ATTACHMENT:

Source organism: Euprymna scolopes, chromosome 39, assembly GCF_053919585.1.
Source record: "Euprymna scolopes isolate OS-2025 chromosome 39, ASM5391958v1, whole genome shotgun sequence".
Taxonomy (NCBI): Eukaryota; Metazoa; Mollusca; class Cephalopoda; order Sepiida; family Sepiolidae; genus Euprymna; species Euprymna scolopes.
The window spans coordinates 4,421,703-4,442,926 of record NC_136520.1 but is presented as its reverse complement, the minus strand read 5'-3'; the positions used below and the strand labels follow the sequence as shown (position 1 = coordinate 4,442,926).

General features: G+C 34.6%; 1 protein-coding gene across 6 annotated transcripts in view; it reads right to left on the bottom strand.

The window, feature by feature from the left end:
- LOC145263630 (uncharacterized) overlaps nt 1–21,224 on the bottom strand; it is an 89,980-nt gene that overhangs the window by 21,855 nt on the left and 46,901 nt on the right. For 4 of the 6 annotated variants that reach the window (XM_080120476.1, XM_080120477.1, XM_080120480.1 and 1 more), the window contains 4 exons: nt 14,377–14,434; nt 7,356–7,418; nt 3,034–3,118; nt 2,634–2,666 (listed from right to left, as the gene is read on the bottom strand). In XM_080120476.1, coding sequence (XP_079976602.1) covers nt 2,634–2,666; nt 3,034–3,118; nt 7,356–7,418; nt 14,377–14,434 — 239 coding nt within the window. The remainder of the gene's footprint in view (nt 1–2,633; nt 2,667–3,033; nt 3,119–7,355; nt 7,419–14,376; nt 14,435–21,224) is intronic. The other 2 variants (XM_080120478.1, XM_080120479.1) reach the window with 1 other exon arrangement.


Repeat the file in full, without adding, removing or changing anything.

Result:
Source organism: Euprymna scolopes, chromosome 39, assembly GCF_053919585.1.
Source record: "Euprymna scolopes isolate OS-2025 chromosome 39, ASM5391958v1, whole genome shotgun sequence".
Taxonomy (NCBI): Eukaryota; Metazoa; Mollusca; class Cephalopoda; order Sepiida; family Sepiolidae; genus Euprymna; species Euprymna scolopes.
The window spans coordinates 4,421,703-4,442,926 of record NC_136520.1 but is presented as its reverse complement, the minus strand read 5'-3'; the positions used below and the strand labels follow the sequence as shown (position 1 = coordinate 4,442,926).

General features: G+C 34.6%; 1 protein-coding gene across 6 annotated transcripts in view; it reads right to left on the bottom strand.

The window, feature by feature from the left end:
- LOC145263630 (uncharacterized) overlaps nt 1–21,224 on the bottom strand; it is an 89,980-nt gene that overhangs the window by 21,855 nt on the left and 46,901 nt on the right. For 4 of the 6 annotated variants that reach the window (XM_080120476.1, XM_080120477.1, XM_080120480.1 and 1 more), the window contains 4 exons: nt 14,377–14,434; nt 7,356–7,418; nt 3,034–3,118; nt 2,634–2,666 (listed from right to left, as the gene is read on the bottom strand). In XM_080120476.1, coding sequence (XP_079976602.1) covers nt 2,634–2,666; nt 3,034–3,118; nt 7,356–7,418; nt 14,377–14,434 — 239 coding nt within the window. The remainder of the gene's footprint in view (nt 1–2,633; nt 2,667–3,033; nt 3,119–7,355; nt 7,419–14,376; nt 14,435–21,224) is intronic. The other 2 variants (XM_080120478.1, XM_080120479.1) reach the window with 1 other exon arrangement.